Standing alone in an empty city wasn’t as awe-inspiring as camping above Malibu, listening to the surf. Hitchhiking was a series of encounters, each different from the other, with each stop and go.
A man in a suit lingered on the street corner, smoking and watching us. Roy suggested we ask him where to find a place to stay. The man pointed down the street. “Walk five blocks thatta way, turn right and walk eight more.” He gave us an address and a name. “Tell him you met Al. Don’t give him no trouble.”
We started walking under flickering streetlights. A skinny black man sitting in the driver’s seat in a parked car called to us. “Hey, whiteys, come on over here for a minute.” He threw some cuss words our way for enticement. Being the hot-headed type, Roy took offense to his insults and wanted to go beat him up. I sensed he wasn’t alone in the car. “Keep walking, Roy.”
Half a block later we realized two men followed us. One was tall and rangy and swung his arms like he was looking for a fight. The other, short and built like a fireplug, stared at us like we were vermin. They stayed ten or twelve paces behind us. When we crossed the street, they did too. When we stopped, so did they. Finally, at the last corner before our destination, they turned and walked away. I’ll never know what almost happened to us.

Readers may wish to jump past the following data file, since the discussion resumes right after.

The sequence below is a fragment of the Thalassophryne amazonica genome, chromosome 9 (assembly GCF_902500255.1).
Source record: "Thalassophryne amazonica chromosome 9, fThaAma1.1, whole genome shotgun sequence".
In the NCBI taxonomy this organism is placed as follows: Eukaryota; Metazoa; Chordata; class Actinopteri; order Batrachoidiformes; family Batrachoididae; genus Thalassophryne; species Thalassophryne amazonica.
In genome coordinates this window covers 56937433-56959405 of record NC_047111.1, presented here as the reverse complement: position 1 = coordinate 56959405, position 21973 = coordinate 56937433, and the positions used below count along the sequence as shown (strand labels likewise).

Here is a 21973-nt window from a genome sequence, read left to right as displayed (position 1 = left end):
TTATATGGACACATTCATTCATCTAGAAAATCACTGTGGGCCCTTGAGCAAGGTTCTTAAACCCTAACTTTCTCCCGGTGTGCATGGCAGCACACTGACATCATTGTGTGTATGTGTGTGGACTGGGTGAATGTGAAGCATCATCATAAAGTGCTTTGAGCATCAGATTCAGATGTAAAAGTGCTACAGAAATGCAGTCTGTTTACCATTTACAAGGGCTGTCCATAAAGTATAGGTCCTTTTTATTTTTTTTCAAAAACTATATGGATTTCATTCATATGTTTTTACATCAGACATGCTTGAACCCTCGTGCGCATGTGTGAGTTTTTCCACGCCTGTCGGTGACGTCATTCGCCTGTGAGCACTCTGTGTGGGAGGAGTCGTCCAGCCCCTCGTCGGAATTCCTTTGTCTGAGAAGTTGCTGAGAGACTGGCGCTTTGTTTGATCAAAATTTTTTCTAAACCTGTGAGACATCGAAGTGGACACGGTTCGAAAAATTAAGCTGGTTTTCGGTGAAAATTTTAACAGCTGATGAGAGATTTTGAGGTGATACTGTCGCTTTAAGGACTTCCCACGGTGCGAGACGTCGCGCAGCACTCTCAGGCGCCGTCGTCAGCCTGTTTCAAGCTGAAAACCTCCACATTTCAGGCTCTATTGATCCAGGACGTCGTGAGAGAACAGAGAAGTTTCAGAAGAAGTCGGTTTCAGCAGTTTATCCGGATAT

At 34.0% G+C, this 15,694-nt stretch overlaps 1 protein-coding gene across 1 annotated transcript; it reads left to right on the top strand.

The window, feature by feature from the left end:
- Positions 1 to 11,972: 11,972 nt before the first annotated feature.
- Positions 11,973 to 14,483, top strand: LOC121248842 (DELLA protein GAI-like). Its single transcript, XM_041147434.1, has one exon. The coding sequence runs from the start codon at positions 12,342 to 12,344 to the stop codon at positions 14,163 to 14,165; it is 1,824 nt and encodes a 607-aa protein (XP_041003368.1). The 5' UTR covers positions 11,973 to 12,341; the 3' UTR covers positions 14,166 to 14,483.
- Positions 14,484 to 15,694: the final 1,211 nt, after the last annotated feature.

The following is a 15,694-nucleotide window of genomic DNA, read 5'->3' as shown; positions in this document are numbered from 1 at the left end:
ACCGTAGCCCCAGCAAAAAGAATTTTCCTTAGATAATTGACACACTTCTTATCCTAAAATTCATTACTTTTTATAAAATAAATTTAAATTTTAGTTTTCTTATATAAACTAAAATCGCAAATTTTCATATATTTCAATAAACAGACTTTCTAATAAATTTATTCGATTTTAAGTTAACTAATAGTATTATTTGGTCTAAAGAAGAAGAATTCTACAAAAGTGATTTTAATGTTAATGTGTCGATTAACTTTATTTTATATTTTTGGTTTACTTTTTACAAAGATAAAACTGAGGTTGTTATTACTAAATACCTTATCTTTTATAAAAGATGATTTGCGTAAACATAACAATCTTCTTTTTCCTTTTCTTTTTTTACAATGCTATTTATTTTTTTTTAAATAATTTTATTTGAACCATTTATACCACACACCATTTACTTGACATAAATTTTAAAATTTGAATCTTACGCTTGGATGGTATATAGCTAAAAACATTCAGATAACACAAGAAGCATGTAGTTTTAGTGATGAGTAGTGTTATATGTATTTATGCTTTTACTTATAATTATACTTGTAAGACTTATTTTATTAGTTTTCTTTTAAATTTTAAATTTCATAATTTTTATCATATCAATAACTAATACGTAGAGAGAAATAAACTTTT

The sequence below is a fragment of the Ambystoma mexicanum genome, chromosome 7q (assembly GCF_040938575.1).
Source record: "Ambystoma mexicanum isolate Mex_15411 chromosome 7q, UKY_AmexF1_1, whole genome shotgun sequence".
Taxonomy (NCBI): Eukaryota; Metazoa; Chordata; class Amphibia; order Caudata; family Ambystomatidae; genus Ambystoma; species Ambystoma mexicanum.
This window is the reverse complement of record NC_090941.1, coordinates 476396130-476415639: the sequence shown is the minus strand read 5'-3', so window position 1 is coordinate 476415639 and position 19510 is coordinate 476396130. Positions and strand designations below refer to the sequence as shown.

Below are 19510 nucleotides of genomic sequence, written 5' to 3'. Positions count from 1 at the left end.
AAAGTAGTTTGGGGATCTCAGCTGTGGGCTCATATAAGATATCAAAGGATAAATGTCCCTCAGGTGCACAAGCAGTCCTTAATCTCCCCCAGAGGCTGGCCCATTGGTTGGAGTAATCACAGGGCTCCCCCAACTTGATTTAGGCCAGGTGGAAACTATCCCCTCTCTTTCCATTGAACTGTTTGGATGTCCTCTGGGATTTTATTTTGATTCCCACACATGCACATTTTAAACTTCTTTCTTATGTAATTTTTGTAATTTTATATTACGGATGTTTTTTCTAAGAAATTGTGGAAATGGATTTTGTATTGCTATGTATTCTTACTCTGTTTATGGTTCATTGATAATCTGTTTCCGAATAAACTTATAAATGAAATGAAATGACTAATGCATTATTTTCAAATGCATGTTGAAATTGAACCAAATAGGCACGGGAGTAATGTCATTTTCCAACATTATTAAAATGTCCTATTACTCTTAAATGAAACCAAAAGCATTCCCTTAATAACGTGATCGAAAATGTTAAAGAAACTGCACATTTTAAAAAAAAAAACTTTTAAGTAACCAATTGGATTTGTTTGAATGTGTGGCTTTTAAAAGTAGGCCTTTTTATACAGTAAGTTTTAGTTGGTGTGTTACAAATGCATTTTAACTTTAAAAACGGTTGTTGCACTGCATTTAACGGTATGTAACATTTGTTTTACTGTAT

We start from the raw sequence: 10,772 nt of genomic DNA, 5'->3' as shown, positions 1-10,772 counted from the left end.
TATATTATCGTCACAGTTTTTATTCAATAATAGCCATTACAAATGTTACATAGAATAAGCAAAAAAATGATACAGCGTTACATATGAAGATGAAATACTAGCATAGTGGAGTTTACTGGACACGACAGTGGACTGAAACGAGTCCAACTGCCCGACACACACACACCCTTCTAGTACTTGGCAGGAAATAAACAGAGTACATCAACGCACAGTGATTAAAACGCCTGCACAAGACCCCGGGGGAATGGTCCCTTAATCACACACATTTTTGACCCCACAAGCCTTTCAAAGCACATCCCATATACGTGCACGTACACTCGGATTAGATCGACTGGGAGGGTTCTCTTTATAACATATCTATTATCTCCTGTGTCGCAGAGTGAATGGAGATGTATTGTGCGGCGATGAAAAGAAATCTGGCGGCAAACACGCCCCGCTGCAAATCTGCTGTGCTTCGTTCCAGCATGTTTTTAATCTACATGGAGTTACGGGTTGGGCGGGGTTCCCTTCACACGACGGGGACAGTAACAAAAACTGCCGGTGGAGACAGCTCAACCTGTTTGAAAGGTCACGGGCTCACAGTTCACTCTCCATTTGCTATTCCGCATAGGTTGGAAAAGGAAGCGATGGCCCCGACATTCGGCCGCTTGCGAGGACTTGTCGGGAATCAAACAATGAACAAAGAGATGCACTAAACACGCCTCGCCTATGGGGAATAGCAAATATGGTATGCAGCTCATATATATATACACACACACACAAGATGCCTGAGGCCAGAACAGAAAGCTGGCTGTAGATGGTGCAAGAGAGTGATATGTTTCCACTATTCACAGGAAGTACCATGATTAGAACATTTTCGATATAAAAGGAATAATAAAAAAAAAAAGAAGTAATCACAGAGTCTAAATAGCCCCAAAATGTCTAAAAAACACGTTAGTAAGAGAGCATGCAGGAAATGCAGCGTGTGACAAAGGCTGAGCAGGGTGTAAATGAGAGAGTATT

The man at the house spoke through a barred window. He took ten bucks before showing us to a room with a wide bed. A single light bulb dangled over it. Sirens blared on the street. We wedged a chair under the door knob.
The next morning, we walked to a telephone booth. I called my high school friend, Rick, at the Marine Corps base. He warned us to stay inside. When Rick arrived in a taxi an hour later with his Marine buddy Red, they looked around at the battered neighborhood where we had survived the night.
Rick shook his head, offering, “I wouldn’t have stayed here with a platoon of Marines.”
We spent the next two nights in Rick’s billet on base. One Marine threatened another with a long knife. Two of them cried in the dark for their mothers after returning drunk from the strip clubs during the night. Roy, shaved and militaristic, fit in. My beard and long hair made me better suited for the hippie bus. The Marines gave me a pass and Rick stayed close to make sure they did.
He got us off base before his sergeant arrived Monday morning. Back to Highway 1 we went, sometimes standing among dozens of other hitchhikers, flagging cars for a ride. We worked our way up Ventura Highway, up north to where our ride to Missoula waited in Santa Maria.
The only mishap came when, in the middle of the night in a March snowstorm somewhere in Idaho, Roy fell asleep while he was driving. The car careened onto the shoulder, bouncing over rocks and potholes, before he got it under control. We all lived.
Still, it scared me. You can’t trust just anybody at the wheel.
Kevin S. Giles is an American journalist and author whose books have roots in his native western Montana. He published One Woman Against War in October 2016. Two other books take place in his hometown of Deer Lodge: a novel, “Summer of the Black Chevy” (2015) and the nonfiction work, “Jerry’s Riot: The True Story of Montana’s 1959 Prison Disturbance.” (2005)